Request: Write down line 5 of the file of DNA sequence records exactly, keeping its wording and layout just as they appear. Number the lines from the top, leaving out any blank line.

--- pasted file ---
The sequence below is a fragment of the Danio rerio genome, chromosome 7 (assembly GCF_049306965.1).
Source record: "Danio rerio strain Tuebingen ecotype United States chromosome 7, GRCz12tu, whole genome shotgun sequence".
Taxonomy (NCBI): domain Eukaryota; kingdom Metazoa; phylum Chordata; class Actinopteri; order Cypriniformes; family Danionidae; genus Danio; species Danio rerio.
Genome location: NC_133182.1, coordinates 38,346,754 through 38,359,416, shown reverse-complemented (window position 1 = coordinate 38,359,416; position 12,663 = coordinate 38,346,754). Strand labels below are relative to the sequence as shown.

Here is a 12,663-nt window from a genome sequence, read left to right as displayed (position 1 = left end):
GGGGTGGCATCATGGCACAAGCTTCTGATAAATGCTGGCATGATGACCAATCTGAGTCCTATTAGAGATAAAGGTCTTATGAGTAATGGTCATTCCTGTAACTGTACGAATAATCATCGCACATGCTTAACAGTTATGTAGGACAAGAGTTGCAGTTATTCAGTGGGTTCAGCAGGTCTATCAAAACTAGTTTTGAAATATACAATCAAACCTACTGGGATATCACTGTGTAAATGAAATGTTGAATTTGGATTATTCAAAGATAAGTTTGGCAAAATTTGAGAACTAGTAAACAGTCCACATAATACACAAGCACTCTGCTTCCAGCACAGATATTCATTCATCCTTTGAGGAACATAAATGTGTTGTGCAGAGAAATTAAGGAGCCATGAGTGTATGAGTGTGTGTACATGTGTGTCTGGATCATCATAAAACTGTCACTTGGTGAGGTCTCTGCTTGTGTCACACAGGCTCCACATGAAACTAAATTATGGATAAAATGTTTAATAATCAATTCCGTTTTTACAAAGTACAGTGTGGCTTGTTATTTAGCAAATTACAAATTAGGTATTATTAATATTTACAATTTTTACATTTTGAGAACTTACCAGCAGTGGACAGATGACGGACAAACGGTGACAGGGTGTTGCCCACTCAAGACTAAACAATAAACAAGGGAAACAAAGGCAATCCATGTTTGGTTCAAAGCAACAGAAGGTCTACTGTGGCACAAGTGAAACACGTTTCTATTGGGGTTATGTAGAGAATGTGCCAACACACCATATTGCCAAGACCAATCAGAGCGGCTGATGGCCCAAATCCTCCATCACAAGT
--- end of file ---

Here is a 12,663-nt window from a genome sequence, read left to right as displayed (position 1 = left end):